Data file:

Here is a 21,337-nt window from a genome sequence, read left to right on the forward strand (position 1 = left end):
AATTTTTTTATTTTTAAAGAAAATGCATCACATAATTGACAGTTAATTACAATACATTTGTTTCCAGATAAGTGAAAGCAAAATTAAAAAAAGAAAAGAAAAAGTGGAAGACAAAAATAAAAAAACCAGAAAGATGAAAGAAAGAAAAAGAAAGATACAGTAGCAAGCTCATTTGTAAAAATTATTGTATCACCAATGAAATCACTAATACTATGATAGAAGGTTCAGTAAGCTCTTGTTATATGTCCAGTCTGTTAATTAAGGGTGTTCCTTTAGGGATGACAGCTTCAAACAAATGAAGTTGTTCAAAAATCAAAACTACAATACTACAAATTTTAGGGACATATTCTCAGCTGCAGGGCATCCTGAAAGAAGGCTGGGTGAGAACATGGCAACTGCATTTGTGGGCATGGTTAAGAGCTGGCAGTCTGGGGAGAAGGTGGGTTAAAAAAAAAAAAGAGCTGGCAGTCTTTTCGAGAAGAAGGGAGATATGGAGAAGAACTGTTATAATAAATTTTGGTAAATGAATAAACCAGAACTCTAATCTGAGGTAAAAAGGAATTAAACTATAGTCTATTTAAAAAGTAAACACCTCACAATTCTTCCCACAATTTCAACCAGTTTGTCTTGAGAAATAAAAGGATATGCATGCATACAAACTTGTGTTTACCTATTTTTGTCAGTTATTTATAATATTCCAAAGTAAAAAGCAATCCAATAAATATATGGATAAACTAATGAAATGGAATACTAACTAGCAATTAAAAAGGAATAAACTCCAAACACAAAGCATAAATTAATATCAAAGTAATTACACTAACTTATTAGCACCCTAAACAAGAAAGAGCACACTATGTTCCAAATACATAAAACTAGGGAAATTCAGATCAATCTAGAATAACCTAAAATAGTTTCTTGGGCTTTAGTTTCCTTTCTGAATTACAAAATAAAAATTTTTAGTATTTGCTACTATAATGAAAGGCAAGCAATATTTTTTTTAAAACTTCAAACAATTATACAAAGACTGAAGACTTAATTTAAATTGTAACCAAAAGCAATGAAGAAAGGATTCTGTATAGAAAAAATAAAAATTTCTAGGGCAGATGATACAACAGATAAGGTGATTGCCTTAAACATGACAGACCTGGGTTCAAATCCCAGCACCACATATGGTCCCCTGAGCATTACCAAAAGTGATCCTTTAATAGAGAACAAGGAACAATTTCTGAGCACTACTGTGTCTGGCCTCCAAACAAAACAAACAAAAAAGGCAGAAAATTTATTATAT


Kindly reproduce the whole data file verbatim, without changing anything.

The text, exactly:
Here is a 21,337-nt window from a genome sequence, read left to right on the forward strand (position 1 = left end):
AATTTTTTTATTTTTAAAGAAAATGCATCACATAATTGACAGTTAATTACAATACATTTGTTTCCAGATAAGTGAAAGCAAAATTAAAAAAAGAAAAGAAAAAGTGGAAGACAAAAATAAAAAAACCAGAAAGATGAAAGAAAGAAAAAGAAAGATACAGTAGCAAGCTCATTTGTAAAAATTATTGTATCACCAATGAAATCACTAATACTATGATAGAAGGTTCAGTAAGCTCTTGTTATATGTCCAGTCTGTTAATTAAGGGTGTTCCTTTAGGGATGACAGCTTCAAACAAATGAAGTTGTTCAAAAATCAAAACTACAATACTACAAATTTTAGGGACATATTCTCAGCTGCAGGGCATCCTGAAAGAAGGCTGGGTGAGAACATGGCAACTGCATTTGTGGGCATGGTTAAGAGCTGGCAGTCTGGGGAGAAGGTGGGTTAAAAAAAAAAAAGAGCTGGCAGTCTTTTCGAGAAGAAGGGAGATATGGAGAAGAACTGTTATAATAAATTTTGGTAAATGAATAAACCAGAACTCTAATCTGAGGTAAAAAGGAATTAAACTATAGTCTATTTAAAAAGTAAACACCTCACAATTCTTCCCACAATTTCAACCAGTTTGTCTTGAGAAATAAAAGGATATGCATGCATACAAACTTGTGTTTACCTATTTTTGTCAGTTATTTATAATATTCCAAAGTAAAAAGCAATCCAATAAATATATGGATAAACTAATGAAATGGAATACTAACTAGCAATTAAAAAGGAATAAACTCCAAACACAAAGCATAAATTAATATCAAAGTAATTACACTAACTTATTAGCACCCTAAACAAGAAAGAGCACACTATGTTCCAAATACATAAAACTAGGGAAATTCAGATCAATCTAGAATAACCTAAAATAGTTTCTTGGGCTTTAGTTTCCTTTCTGAATTACAAAATAAAAATTTTTAGTATTTGCTACTATAATGAAAGGCAAGCAATATTTTTTTTAAAACTTCAAACAATTATACAAAGACTGAAGACTTAATTTAAATTGTAACCAAAAGCAATGAAGAAAGGATTCTGTATAGAAAAAATAAAAATTTCTAGGGCAGATGATACAACAGATAAGGTGATTGCCTTAAACATGACAGACCTGGGTTCAAATCCCAGCACCACATATGGTCCCCTGAGCATTACCAAAAGTGATCCTTTAATAGAGAACAAGGAACAATTTCTGAGCACTACTGTGTCTGGCCTCCAAACAAAACAAACAAAAAAGGCAGAAAATTTATTATAT